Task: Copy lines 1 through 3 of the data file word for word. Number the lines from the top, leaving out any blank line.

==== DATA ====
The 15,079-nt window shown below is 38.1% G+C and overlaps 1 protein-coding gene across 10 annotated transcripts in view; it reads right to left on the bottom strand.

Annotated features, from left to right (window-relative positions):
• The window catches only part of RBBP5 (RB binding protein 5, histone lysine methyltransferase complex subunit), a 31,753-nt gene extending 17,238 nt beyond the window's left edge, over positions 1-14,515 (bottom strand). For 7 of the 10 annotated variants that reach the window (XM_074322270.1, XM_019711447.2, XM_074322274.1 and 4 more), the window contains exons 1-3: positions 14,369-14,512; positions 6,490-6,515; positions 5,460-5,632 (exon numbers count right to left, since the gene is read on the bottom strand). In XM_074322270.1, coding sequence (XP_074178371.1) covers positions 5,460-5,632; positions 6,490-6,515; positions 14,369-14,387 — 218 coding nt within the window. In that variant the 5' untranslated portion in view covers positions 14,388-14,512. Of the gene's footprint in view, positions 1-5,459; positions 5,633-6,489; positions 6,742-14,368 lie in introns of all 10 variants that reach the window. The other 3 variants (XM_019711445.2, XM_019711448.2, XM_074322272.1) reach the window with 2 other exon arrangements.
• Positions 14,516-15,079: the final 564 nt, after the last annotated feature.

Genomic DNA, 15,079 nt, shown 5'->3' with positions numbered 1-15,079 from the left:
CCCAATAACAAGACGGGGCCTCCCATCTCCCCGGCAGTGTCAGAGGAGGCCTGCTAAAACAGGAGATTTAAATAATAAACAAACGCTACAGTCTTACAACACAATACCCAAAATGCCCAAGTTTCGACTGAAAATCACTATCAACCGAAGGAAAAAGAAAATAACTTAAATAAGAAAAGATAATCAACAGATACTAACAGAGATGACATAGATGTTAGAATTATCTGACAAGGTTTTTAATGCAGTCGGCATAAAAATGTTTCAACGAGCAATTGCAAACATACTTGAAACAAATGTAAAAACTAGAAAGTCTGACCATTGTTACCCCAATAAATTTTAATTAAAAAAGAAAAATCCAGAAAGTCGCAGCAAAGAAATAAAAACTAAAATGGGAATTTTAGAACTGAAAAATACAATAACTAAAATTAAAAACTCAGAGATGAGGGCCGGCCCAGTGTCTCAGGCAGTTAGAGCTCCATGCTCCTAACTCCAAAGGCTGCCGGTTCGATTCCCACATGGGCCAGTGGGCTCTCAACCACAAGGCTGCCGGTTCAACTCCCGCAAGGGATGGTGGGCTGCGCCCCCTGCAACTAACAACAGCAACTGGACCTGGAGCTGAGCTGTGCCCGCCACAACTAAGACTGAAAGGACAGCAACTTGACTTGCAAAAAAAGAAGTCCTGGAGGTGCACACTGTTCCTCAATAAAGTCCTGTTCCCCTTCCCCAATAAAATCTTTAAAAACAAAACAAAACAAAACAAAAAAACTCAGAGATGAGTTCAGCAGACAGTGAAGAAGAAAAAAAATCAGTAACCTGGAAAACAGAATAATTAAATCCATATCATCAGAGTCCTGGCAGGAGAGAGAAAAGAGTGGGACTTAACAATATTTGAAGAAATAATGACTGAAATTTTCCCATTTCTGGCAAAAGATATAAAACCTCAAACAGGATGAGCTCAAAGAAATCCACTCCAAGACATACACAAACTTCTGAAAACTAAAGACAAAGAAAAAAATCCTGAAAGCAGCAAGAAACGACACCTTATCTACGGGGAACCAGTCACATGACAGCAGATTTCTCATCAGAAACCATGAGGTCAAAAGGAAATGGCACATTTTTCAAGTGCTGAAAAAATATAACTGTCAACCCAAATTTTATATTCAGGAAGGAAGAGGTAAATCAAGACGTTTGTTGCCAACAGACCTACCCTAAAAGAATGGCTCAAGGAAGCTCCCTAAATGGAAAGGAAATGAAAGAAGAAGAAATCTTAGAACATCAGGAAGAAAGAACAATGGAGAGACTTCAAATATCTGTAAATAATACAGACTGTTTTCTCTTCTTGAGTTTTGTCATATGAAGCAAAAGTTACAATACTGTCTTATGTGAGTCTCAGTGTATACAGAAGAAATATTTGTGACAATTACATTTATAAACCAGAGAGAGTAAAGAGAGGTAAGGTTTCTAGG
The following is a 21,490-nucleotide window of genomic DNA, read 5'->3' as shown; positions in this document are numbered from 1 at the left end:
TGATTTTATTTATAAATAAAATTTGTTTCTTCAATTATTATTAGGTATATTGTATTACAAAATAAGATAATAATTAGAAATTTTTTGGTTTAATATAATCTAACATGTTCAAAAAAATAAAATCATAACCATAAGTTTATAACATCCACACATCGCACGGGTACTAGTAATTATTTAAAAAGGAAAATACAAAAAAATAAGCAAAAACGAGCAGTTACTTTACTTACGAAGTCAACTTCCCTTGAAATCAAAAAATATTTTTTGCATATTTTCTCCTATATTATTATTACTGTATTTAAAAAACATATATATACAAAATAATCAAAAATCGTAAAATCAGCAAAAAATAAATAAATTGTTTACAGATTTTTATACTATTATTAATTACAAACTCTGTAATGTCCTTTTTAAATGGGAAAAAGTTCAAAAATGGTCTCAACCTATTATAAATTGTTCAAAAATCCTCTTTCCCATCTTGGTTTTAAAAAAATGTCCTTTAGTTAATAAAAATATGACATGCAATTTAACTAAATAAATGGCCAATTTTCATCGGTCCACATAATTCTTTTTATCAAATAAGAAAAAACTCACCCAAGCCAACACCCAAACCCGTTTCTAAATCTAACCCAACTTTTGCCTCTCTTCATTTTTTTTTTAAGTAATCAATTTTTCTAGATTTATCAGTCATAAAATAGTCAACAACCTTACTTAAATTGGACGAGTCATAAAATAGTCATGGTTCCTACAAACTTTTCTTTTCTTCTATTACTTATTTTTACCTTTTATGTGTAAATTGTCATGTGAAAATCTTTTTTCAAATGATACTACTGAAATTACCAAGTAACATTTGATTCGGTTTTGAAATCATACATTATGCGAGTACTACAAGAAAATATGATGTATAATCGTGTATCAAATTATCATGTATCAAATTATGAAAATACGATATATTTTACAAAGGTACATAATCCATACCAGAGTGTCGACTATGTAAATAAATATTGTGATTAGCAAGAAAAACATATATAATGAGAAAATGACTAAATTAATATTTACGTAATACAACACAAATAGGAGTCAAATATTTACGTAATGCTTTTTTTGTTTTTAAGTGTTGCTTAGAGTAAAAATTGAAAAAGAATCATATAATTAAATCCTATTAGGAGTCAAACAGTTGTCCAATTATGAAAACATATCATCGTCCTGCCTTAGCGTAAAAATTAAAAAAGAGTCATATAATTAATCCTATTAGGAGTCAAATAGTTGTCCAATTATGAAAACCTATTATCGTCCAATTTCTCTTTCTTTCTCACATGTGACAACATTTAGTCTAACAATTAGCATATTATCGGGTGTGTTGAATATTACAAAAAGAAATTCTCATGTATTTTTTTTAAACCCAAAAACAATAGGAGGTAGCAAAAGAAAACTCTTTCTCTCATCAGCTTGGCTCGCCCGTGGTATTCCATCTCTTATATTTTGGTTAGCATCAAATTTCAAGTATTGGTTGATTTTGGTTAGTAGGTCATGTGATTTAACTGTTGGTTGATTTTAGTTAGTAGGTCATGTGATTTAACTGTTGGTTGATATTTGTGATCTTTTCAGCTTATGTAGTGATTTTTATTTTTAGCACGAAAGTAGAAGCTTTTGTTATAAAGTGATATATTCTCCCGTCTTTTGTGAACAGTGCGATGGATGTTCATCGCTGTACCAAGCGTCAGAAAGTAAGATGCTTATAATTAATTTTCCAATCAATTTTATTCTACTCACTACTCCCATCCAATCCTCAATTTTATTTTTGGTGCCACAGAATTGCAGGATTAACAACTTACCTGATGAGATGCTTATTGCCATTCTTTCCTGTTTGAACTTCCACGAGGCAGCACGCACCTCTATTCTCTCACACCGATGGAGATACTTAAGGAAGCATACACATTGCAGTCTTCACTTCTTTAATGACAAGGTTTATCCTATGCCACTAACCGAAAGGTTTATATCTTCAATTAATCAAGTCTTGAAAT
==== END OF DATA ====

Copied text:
The 15,079-nt window shown below is 38.1% G+C and overlaps 1 protein-coding gene across 10 annotated transcripts in view; it reads right to left on the bottom strand.

Annotated features, from left to right (window-relative positions):
• The window catches only part of RBBP5 (RB binding protein 5, histone lysine methyltransferase complex subunit), a 31,753-nt gene extending 17,238 nt beyond the window's left edge, over positions 1-14,515 (bottom strand). For 7 of the 10 annotated variants that reach the window (XM_074322270.1, XM_019711447.2, XM_074322274.1 and 4 more), the window contains exons 1-3: positions 14,369-14,512; positions 6,490-6,515; positions 5,460-5,632 (exon numbers count right to left, since the gene is read on the bottom strand). In XM_074322270.1, coding sequence (XP_074178371.1) covers positions 5,460-5,632; positions 6,490-6,515; positions 14,369-14,387 — 218 coding nt within the window. In that variant the 5' untranslated portion in view covers positions 14,388-14,512. Of the gene's footprint in view, positions 1-5,459; positions 5,633-6,489; positions 6,742-14,368 lie in introns of all 10 variants that reach the window. The other 3 variants (XM_019711445.2, XM_019711448.2, XM_074322272.1) reach the window with 2 other exon arrangements.